The first game we developed demonstrates the problem of environmental externalities. The students play the role of industrialists. They are assigned to groups that produce luxury (cars), intermediate (appliances), and subsistence (food) goods. Each student must decide how much to produce, knowing that the more she produces, the more profit she can make, which will be reflected in her grade. Luxury players can make the most profit; subsistence player can make the least. But, of course, production also results in pollution. Whereas the profits improve grades of individual players, the pollution, which is calibrated to mirror the exponential damage found in the real world, subtracts from the grades of all players. Each student has an individual incentive to overproduce, while the best outcome socially is to curb production. The other games pose similar problems of cooperation and collective action. After students select their decisions or instructions, we model the outcome of the simulation.
In the first five years of testing our instructional games, a predictable pattern occurred repeatedly. The unchecked greed of a few precipitated class-wide moral questioning and was followed by redemptive behavioral changes that occurred after we granted their tormented requests to be given replay opportunities. We call this the identity crisis, and we hope that it, like the catastrophes that incited Occupy Wall Street, will help students better align their values and actions.
This term, we have observed something remarkable and new. Students are far more willing than their immediate predecessors to work collectively for the success of the class in their first attempt. Even greedy players, who are fewer in number this year, fail to precipitate the “everyone for themselves” mentality that results in tragedy. In fact, the 2011 students are more willing to forgive betrayal, negotiate with unscrupulous actors in ways that create remorse, and prompt remedial actions to correct the injustice.
To determine whether our students’ change was an outlier, we duplicated the game experience at several other colleges, where play took place within the classroom. We further recruited instructors to use EthicsCORE, a collaborative online resource environment, to offer blended learning (played partly in class and partly online) and wholly online versions of our games. These formats enable students from different universities to play together, without being in the same class. The students took part in a game called Pisces, in which they join simulated fishing groups and have to make decisions related to investment and consumption. Game play scores get converted into real quiz grades, and quiz grades are determined by how students interact with an extended class containing members known only online. Emotions can run so high that students check their smartphones throughout the day to get updates on how game play and the discussion surrounding it are going.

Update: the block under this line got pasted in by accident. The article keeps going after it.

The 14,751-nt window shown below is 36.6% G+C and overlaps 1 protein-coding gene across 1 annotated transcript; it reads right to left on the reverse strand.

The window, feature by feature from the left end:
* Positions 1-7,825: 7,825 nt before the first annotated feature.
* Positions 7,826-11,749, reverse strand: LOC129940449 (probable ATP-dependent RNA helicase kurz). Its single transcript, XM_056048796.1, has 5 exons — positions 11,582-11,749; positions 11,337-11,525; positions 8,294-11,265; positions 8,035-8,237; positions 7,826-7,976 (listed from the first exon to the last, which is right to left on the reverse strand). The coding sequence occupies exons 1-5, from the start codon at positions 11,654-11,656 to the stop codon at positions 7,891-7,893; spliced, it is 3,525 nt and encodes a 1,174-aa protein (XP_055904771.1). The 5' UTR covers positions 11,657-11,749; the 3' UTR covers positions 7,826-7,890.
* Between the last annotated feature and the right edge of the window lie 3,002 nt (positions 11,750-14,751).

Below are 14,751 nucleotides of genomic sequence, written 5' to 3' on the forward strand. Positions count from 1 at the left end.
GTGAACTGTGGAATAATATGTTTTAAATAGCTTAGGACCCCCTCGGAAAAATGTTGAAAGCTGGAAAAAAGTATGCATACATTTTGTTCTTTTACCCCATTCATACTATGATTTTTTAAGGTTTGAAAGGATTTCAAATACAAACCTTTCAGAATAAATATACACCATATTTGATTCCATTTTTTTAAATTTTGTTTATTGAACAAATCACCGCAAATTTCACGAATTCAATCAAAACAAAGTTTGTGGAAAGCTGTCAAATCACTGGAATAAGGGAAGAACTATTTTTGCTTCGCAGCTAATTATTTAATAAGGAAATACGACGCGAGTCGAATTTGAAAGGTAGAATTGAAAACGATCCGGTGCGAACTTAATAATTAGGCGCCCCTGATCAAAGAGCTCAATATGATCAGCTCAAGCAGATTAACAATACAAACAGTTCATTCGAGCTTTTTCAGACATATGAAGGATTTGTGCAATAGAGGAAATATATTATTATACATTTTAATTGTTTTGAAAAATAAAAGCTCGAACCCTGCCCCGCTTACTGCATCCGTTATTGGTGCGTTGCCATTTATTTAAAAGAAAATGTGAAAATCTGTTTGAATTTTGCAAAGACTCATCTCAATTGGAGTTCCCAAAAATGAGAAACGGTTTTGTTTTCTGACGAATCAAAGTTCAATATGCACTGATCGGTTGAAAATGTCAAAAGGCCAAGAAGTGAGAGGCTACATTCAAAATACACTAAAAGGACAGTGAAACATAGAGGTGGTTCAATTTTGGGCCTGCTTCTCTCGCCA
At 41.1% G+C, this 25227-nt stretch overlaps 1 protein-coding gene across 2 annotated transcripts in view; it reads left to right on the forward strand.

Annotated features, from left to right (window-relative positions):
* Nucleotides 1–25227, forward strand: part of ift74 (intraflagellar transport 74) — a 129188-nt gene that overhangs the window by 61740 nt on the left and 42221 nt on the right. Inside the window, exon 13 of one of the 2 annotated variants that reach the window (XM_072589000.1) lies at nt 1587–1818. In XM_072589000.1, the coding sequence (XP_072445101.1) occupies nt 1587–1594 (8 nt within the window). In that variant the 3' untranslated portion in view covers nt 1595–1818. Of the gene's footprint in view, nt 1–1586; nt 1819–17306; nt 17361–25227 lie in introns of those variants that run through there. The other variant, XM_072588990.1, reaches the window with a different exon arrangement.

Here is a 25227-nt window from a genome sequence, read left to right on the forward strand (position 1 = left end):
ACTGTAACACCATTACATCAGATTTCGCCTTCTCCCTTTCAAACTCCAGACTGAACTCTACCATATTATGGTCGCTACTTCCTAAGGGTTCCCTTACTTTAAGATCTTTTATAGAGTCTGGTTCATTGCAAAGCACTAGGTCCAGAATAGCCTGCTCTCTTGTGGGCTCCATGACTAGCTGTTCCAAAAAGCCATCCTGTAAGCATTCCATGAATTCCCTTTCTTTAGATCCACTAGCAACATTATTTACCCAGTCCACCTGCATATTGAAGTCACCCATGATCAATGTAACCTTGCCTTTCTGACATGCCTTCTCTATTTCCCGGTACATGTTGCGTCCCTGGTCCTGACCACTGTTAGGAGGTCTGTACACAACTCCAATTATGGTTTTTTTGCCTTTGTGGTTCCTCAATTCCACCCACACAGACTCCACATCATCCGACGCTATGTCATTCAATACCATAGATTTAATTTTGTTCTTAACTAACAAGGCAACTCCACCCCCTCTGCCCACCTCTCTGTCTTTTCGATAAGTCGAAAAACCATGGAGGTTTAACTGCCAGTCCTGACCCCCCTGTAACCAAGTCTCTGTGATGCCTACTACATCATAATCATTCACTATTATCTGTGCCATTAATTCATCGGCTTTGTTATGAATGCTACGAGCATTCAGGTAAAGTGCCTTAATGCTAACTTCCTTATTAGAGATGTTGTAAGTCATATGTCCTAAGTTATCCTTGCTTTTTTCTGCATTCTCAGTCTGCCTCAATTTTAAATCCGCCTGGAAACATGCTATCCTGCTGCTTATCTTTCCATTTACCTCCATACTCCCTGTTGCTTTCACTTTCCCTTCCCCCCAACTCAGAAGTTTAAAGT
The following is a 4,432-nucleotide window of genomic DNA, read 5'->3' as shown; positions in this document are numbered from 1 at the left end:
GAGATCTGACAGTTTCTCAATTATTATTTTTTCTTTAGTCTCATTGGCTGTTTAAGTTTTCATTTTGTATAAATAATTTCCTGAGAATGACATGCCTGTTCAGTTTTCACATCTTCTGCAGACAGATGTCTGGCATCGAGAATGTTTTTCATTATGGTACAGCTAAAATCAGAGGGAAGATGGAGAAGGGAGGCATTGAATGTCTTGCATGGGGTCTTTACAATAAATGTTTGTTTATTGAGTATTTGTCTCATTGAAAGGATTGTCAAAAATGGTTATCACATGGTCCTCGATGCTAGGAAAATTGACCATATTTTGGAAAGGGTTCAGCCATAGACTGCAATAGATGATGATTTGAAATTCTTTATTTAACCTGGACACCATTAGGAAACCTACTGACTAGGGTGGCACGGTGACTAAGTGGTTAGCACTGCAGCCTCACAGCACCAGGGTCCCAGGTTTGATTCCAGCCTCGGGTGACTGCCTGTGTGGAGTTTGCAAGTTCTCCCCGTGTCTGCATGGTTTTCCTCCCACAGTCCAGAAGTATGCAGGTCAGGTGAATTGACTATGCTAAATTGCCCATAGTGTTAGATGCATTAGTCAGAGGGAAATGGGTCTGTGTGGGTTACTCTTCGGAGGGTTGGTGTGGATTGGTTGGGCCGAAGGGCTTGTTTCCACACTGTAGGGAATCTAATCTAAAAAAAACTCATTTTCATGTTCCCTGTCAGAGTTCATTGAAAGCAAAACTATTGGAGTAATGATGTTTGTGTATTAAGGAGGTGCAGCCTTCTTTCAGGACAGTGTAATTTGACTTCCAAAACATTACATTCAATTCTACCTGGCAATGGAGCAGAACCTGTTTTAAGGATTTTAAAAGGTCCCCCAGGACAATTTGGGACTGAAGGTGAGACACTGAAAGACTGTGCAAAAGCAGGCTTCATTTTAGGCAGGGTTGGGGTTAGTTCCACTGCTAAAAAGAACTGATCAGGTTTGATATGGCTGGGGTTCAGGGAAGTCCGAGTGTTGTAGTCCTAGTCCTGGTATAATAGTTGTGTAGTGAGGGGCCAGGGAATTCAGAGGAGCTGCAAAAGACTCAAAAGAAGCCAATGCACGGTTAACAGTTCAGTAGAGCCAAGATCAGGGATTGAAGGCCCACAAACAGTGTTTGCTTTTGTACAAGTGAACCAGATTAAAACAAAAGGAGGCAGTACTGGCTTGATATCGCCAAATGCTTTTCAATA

At first, we weren’t sure if students could set aside the incentive to lie, cheat, and steal from one another, and work collectively online. While such technology can allow for meaningful connections, the conversations it permits are different from face-to-face interactions. As anyone who has ever left an angry comment on a website knows, people speak more freely and with less concern for consequences while online. EthicsCORE allows students to communicate anonymously as well as though unique identifiers, and we presumed the anonymous function would be used to cause trouble. We also speculated that tribalism associated with university pride would incline students to give preferential moral treatment to fellow classmates, partially due to their immediate presence, and expected that on a larger scale, the apparent improvements in moral behavior we had seen would revert to the baseline of previous years.
The results have been uniform. Today’s college students exhibit a greater disposition to work collectively than students did just last year, or in the previous five years. They may not be camping out to protest publicly, but the forces that gave rise to Occupy Wall Street surely have influenced their ethical sensibilities.
We view both the Occupy Wall Street and the change of behavior in our classrooms as resulting from the shared experience of the Great Recession. However, we also anticipate that so long as catastrophic conditions persist and create large-scale, personally experienced effects, new movements are likely to emerge. This should give us profound pause. Collective action can be nonviolent or violent (as in the case of the London riots), benevolent or malevolent, constructive or destructive. The future of political action in the United States may not be as benign as the recent past or present.
Evan Selinger is an associate professor of philosophy at Rochester Institute of Technology. Thomas Seager is an associate professor at the School of Sustainable Engineering and the Built Environment and a Lincoln fellow of ethics and sustainability at Arizona State University.
The views expressed in this paper are the views of the authors and do not necessarily reflect the views of the National Science Foundation.